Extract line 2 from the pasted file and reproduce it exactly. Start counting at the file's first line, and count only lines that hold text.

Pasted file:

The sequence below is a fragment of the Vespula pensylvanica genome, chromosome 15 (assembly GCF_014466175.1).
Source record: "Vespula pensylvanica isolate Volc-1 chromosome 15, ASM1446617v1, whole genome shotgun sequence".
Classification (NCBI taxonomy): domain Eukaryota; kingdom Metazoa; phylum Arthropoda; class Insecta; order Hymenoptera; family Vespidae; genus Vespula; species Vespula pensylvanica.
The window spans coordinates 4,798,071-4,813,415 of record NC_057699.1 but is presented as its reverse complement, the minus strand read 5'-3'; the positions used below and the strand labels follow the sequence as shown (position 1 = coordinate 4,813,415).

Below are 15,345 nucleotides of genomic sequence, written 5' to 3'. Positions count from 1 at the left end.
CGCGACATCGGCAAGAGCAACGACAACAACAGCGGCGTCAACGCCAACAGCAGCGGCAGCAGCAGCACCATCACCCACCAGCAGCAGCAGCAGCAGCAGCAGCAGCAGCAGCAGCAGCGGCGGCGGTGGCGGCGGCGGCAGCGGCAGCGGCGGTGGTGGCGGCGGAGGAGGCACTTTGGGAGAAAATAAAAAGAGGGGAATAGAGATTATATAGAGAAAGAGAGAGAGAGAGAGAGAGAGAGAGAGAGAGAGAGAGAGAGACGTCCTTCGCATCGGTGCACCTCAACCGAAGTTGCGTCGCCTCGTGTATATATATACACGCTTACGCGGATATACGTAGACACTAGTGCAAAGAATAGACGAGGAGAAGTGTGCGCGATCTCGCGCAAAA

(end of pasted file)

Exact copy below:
Source record: "Vespula pensylvanica isolate Volc-1 chromosome 15, ASM1446617v1, whole genome shotgun sequence".